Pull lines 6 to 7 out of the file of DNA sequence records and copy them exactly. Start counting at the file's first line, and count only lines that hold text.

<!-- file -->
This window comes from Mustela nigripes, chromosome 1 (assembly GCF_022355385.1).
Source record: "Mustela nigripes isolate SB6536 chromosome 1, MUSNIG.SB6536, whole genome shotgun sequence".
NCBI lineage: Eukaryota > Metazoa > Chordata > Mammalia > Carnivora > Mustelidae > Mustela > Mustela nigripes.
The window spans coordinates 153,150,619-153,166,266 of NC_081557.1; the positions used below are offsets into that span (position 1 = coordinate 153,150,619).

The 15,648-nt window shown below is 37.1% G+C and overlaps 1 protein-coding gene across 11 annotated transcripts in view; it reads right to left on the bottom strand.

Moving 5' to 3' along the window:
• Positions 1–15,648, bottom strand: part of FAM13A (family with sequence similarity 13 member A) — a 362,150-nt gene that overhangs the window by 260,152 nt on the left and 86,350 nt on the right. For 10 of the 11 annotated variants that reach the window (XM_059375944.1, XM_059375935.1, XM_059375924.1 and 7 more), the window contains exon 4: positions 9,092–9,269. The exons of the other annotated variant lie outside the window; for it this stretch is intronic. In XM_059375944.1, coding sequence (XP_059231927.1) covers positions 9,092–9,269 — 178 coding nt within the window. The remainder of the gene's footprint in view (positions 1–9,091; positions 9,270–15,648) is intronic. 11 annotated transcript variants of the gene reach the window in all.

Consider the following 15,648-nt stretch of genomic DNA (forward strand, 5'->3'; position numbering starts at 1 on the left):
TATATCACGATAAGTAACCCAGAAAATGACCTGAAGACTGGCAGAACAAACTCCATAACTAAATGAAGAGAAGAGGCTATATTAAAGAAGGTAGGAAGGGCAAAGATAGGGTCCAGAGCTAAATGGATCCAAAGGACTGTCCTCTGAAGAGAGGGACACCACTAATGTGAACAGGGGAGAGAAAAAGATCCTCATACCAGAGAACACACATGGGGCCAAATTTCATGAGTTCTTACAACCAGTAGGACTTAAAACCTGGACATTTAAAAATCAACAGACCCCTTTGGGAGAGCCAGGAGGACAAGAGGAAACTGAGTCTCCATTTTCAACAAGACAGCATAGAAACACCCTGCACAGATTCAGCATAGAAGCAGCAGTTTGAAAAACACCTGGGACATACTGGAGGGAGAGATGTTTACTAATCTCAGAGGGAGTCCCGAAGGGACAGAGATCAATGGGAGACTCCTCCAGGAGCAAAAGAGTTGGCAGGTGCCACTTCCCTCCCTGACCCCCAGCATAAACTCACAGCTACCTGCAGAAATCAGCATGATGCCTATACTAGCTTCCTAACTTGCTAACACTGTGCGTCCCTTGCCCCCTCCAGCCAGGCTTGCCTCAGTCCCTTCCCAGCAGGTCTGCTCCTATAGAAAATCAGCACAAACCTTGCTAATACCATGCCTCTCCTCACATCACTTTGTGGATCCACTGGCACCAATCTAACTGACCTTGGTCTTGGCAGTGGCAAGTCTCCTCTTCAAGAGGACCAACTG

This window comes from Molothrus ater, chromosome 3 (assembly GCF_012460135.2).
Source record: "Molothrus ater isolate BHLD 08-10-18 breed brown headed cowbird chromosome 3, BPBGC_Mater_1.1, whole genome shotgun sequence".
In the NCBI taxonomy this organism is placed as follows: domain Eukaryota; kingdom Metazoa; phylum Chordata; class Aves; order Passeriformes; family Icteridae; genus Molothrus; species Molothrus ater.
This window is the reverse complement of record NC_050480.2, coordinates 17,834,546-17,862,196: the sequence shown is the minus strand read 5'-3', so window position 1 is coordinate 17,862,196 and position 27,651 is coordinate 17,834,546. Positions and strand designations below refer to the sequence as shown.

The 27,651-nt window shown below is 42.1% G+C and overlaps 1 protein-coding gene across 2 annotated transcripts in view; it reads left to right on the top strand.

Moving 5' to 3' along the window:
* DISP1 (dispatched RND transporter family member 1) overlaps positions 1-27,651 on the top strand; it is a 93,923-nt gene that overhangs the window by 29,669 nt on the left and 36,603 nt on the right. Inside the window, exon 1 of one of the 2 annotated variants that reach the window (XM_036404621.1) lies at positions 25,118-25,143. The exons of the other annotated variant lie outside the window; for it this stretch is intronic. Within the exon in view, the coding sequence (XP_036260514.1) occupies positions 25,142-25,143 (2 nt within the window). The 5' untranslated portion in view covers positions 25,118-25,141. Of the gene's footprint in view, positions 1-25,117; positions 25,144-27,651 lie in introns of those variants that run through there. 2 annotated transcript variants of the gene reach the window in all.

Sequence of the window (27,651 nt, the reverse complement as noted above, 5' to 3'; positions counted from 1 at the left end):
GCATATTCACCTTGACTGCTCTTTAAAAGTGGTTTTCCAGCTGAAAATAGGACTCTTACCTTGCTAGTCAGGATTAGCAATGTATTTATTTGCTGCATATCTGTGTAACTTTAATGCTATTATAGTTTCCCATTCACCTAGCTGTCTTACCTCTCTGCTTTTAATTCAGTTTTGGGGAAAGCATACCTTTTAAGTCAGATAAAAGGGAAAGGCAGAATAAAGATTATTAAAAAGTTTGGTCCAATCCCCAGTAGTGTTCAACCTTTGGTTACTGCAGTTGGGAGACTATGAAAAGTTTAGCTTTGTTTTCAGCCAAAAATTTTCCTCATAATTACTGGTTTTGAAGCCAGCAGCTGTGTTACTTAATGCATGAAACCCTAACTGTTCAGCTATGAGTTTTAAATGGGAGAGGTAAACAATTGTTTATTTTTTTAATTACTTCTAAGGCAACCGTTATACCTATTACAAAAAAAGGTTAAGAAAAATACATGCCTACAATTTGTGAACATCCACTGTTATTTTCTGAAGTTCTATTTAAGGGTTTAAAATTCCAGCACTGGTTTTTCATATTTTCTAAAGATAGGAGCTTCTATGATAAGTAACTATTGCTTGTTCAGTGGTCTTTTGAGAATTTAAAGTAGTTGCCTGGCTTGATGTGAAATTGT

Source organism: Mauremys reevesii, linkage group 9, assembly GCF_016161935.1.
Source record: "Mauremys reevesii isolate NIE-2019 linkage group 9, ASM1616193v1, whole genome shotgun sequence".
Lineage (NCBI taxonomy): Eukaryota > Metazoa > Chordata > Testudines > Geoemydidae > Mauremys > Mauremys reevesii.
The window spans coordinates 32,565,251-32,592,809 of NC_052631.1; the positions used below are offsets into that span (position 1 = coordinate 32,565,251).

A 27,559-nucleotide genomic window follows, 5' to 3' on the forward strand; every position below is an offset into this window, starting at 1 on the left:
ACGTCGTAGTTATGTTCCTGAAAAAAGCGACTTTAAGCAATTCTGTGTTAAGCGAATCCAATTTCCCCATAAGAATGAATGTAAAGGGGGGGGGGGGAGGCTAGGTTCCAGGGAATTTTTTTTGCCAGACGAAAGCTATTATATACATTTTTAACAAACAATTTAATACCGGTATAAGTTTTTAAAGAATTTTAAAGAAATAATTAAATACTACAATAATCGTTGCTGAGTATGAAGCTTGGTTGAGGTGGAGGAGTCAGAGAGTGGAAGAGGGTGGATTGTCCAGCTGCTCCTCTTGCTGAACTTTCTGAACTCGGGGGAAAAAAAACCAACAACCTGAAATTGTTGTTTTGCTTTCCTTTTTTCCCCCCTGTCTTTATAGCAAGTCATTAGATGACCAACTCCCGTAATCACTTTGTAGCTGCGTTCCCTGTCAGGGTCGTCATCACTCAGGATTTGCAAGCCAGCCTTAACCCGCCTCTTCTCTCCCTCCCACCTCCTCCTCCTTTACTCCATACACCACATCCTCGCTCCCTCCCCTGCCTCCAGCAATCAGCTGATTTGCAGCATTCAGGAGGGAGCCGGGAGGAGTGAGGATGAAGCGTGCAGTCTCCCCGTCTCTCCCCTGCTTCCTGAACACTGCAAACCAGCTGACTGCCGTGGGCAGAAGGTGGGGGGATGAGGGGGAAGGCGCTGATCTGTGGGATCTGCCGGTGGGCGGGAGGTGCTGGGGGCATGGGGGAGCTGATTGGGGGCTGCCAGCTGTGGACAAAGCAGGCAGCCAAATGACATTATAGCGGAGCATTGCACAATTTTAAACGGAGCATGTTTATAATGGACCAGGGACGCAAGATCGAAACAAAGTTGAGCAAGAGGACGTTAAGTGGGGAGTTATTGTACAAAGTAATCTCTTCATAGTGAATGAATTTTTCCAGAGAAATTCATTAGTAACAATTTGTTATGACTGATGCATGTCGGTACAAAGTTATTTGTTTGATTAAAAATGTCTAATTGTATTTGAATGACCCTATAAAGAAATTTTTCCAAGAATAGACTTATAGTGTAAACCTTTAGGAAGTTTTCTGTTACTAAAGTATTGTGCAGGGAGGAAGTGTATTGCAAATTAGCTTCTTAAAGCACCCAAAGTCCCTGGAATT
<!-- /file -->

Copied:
Moving 5' to 3' along the window:
• Positions 1–15,648, bottom strand: part of FAM13A (family with sequence similarity 13 member A) — a 362,150-nt gene that overhangs the window by 260,152 nt on the left and 86,350 nt on the right. For 10 of the 11 annotated variants that reach the window (XM_059375944.1, XM_059375935.1, XM_059375924.1 and 7 more), the window contains exon 4: positions 9,092–9,269. The exons of the other annotated variant lie outside the window; for it this stretch is intronic. In XM_059375944.1, coding sequence (XP_059231927.1) covers positions 9,092–9,269 — 178 coding nt within the window. The remainder of the gene's footprint in view (positions 1–9,091; positions 9,270–15,648) is intronic. 11 annotated transcript variants of the gene reach the window in all.